Table 4

Best-fit parameters and 1-σ error bars from the MCMC analysis of the Hα line for each individual night and combined HARPS-N observations.

thumbnail Fig. 6

As Fig. 5 but combining the three nights observed with HARPS-N.

thumbnail Fig. 7

Transmission spectra around Hα line obtained with all nights of HARPS-N combined and CARMENES data (Night 4), with an offsetfor a better visualisation. The best-fit Gaussian profiles are shown in red. In grey we show the original transmission spectrum and the black dots show the data binned in 0.2 Å intervals.

thumbnail Fig. 8

Hα transmissionlight curves for 1.5 Å bandwidth. Each column correspond to one night, and the last column (right) to the analysis of all HARPS-N nights together. First row, top: observed transmission light curves. These light curves contain the contribution of the CLV, RME and absorption of the planet. The red dashed line shows the best-fit model derived from the fitting procedure of the residuals from Fig. 5. Second row: Hα transmission light curve after removing the CLV and RME. In red we show the best-fit absorption model. Third row: residuals between the model and the data. In all cases the grey dots are the original data points, in black we show the data binned by 0.003 orbital phase. We note the different x-scale of the different columns, as different nights present different time extension.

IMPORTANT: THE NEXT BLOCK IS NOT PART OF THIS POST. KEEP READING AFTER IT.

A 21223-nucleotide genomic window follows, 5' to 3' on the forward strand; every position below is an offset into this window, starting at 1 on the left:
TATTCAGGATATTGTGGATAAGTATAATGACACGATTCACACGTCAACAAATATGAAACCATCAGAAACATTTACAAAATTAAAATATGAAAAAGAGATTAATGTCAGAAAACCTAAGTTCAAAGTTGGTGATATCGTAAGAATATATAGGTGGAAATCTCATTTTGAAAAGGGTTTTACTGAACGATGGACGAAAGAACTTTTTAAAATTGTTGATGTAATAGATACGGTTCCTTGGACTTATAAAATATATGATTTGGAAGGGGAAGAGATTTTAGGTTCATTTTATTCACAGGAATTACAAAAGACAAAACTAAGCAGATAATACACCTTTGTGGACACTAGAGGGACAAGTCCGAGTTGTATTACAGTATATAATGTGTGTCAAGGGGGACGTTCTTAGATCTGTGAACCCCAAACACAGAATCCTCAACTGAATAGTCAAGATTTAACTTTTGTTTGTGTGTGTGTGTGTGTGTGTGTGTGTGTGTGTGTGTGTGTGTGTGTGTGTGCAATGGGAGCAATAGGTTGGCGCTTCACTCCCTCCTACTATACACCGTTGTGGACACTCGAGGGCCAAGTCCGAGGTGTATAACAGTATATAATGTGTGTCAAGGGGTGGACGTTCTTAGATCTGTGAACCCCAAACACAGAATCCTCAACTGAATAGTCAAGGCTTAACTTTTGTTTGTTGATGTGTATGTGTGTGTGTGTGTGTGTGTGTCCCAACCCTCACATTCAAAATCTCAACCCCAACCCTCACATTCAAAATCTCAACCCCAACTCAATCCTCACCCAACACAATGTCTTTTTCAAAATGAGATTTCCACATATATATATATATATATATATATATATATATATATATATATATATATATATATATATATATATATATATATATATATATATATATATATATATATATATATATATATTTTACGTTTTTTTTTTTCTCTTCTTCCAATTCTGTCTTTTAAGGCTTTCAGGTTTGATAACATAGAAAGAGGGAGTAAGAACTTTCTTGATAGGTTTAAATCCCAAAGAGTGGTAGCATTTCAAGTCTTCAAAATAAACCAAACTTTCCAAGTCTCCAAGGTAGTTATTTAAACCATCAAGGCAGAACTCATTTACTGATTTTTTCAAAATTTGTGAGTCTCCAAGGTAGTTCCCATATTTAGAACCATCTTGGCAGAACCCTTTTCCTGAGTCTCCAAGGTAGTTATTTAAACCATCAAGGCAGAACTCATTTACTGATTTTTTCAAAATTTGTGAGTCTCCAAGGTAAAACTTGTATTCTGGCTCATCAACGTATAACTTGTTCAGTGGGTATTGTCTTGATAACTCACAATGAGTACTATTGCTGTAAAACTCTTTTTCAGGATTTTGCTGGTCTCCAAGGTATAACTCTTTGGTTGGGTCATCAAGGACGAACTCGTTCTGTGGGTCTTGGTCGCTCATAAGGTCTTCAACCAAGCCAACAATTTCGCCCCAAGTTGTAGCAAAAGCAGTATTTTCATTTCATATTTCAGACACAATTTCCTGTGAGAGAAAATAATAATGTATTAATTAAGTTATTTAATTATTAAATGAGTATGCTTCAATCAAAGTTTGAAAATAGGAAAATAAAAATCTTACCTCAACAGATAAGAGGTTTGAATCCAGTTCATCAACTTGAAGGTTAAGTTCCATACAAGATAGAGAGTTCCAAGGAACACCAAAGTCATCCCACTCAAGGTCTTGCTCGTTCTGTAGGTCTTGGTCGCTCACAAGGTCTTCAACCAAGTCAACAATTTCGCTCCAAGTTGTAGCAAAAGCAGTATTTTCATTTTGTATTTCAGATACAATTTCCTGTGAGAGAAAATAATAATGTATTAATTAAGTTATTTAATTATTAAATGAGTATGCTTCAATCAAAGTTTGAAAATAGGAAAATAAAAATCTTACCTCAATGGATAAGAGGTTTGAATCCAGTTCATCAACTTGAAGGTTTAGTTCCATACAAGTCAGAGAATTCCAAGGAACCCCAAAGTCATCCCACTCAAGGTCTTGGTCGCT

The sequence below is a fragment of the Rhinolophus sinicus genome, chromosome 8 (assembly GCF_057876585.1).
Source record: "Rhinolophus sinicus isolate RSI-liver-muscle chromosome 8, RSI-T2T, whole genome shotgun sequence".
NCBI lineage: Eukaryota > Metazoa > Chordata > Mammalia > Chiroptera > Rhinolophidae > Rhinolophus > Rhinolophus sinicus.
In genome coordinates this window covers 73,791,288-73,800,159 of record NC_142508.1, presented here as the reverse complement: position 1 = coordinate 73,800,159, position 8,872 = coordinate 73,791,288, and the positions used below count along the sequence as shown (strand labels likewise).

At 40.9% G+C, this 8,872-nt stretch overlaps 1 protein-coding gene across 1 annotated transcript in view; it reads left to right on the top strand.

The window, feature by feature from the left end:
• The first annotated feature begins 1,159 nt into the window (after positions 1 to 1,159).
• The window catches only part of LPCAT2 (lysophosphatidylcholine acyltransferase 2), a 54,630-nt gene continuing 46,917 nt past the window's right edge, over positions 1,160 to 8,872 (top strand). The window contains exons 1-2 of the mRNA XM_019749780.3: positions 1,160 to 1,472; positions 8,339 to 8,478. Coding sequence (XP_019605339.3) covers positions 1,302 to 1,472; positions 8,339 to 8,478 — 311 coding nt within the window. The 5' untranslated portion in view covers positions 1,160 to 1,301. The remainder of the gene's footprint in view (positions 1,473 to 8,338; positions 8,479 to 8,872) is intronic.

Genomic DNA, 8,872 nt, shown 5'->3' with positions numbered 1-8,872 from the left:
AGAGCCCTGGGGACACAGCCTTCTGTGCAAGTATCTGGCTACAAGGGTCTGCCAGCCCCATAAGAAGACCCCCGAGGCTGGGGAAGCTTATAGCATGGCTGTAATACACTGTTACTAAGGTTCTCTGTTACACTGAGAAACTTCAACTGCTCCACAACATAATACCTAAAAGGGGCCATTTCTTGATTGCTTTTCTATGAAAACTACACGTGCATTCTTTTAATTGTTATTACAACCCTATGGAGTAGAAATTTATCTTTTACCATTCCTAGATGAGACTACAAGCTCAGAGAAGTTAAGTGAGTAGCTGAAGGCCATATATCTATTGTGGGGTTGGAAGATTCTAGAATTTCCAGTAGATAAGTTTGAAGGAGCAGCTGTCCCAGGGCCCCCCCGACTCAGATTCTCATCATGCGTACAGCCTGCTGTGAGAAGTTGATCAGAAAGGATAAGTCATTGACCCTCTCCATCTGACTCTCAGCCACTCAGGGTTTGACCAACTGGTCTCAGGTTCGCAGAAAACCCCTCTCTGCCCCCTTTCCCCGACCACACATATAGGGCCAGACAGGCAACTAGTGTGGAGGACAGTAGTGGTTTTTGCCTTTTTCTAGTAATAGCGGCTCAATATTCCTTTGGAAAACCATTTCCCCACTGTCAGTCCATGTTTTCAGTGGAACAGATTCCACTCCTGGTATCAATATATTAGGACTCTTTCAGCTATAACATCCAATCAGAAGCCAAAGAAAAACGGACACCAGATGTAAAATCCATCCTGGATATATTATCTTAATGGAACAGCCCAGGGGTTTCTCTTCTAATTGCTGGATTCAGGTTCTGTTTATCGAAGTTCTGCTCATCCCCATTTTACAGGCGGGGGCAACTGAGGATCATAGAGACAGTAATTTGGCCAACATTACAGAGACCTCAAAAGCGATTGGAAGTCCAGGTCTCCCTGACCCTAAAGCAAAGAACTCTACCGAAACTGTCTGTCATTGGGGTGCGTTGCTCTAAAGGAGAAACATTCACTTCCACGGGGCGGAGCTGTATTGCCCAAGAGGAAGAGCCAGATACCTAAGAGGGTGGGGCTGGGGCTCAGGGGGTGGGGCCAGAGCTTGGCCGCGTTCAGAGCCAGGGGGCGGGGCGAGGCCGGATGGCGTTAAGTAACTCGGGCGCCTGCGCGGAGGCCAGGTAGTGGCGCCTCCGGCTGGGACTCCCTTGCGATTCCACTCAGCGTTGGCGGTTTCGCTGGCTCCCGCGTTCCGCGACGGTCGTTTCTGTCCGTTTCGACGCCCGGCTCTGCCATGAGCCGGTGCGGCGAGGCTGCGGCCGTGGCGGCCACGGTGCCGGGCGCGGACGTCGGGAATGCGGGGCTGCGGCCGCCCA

5.2 Hβ and Hγ

The method applied to study the Hβ (4861.28 Å) and Hγ (4340.46 Å) lines is exactly the same as for Hα. In Fig. 9 we present the results for the joint analysis of all nights observed with HARPS-N. The best-fit values are shown in Table 5. We note that CARMENES data do notcover this wavelength range, and thus only HARPS-N data are presented. Same as the Hα line, the models were computed for a grid of [0.7 − 2.5] Rp with 0.1 Rp step.

In Casasayas-Barris et al. (2018) we observe noisy features in the transmission spectrum around the Hβ line analysing only Night 1. Here, with three transits and after correcting the strong CLV and RME, we observe absorption centred at the Hβ laboratory value. We note that some CLV and RME residuals remain after removing the best-fit model (see the residuals in Fig. 9). The absorption is observable in the analysis of the individual nights, except for Night 1 where the MCMC fitting is notable to distinguish between the noise and the absorption, in other words the parameters related to the absorption profile (h, Kp and FWHM) are not well determined. However, when combining all three transits the absorption is well recovered. The absorption measured in this case corresponds to − 0.45 ± 0.05% in the line core, which is consistent with the value measured in the transmission light curves during the transit (see Table 5). It is noticeable that the Rλ values that we obtain in the fitting procedure are lower than 1 Rp in some cases.